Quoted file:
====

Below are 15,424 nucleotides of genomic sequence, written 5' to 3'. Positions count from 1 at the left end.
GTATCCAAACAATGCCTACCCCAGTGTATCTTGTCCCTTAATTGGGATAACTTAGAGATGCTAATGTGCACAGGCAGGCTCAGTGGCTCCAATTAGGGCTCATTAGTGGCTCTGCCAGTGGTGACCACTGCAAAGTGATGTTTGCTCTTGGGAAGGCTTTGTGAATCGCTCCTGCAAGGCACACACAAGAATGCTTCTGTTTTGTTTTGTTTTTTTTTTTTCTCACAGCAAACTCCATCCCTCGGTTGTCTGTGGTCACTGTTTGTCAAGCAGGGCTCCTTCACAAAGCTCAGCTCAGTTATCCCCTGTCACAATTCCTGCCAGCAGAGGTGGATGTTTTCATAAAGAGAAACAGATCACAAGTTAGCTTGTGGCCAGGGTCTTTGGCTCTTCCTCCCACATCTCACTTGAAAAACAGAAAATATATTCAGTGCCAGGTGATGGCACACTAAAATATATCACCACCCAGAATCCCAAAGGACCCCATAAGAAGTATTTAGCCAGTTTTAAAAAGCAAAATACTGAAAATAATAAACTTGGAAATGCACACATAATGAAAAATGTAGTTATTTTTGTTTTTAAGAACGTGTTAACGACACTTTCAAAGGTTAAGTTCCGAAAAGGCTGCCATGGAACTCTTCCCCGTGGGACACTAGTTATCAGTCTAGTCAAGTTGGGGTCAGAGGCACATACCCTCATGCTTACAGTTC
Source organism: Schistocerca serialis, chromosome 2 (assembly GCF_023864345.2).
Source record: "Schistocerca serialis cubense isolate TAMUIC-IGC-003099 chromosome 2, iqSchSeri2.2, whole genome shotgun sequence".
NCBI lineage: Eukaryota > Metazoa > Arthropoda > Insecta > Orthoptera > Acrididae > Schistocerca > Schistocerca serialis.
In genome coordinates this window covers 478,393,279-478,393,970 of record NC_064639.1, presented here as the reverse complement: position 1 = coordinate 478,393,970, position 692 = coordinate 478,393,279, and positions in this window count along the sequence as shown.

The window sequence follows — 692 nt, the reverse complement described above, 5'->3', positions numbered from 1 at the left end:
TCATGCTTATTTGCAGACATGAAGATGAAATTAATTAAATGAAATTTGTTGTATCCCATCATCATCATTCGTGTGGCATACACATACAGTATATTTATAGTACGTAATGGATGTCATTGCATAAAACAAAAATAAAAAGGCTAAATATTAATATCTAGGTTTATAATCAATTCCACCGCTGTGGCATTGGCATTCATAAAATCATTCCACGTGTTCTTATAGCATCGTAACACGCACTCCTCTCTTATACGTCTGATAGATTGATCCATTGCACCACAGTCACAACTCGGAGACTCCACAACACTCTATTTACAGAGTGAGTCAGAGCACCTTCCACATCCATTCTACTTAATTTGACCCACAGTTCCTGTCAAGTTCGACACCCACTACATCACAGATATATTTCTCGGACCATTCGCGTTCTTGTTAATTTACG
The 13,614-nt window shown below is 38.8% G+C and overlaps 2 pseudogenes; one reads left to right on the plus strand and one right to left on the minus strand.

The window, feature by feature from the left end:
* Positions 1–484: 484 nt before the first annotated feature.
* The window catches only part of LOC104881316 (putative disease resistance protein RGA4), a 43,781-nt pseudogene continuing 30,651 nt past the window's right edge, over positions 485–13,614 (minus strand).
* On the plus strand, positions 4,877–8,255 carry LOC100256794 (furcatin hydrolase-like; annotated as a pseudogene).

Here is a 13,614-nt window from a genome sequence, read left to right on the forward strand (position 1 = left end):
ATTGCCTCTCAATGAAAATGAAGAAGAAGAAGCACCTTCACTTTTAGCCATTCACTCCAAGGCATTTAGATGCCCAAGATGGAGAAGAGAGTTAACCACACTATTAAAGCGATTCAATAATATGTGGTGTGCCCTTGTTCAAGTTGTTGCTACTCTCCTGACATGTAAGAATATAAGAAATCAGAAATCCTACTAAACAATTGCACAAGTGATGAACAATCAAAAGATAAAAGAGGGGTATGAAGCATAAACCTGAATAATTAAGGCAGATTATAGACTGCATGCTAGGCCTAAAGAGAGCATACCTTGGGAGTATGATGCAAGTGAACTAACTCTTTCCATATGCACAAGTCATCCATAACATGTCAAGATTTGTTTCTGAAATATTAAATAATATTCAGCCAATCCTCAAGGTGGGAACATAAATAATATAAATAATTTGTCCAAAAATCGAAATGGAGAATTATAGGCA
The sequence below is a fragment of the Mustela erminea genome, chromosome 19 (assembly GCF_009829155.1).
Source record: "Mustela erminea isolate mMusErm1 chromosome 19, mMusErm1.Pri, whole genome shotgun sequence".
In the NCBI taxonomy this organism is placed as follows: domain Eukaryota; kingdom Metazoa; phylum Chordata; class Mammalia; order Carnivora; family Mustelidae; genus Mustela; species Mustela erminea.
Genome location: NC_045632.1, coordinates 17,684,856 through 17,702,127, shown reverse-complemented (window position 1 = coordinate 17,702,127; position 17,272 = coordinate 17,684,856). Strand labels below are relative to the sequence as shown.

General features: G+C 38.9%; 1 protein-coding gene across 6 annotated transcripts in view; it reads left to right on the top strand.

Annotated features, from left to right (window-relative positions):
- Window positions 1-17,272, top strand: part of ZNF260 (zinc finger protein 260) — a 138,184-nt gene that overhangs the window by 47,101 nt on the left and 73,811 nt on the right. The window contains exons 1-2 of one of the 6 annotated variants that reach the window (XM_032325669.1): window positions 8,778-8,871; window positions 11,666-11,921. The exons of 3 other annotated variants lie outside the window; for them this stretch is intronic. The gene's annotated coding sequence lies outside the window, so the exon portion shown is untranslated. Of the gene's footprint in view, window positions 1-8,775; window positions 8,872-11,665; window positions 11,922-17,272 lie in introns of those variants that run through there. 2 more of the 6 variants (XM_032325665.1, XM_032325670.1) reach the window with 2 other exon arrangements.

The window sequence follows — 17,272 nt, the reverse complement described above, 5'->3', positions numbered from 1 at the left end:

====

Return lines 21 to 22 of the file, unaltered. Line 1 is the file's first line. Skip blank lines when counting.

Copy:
Annotated features, from left to right (window-relative positions):
- Window positions 1-17,272, top strand: part of ZNF260 (zinc finger protein 260) — a 138,184-nt gene that overhangs the window by 47,101 nt on the left and 73,811 nt on the right. The window contains exons 1-2 of one of the 6 annotated variants that reach the window (XM_032325669.1): window positions 8,778-8,871; window positions 11,666-11,921. The exons of 3 other annotated variants lie outside the window; for them this stretch is intronic. The gene's annotated coding sequence lies outside the window, so the exon portion shown is untranslated. Of the gene's footprint in view, window positions 1-8,775; window positions 8,872-11,665; window positions 11,922-17,272 lie in introns of those variants that run through there. 2 more of the 6 variants (XM_032325665.1, XM_032325670.1) reach the window with 2 other exon arrangements.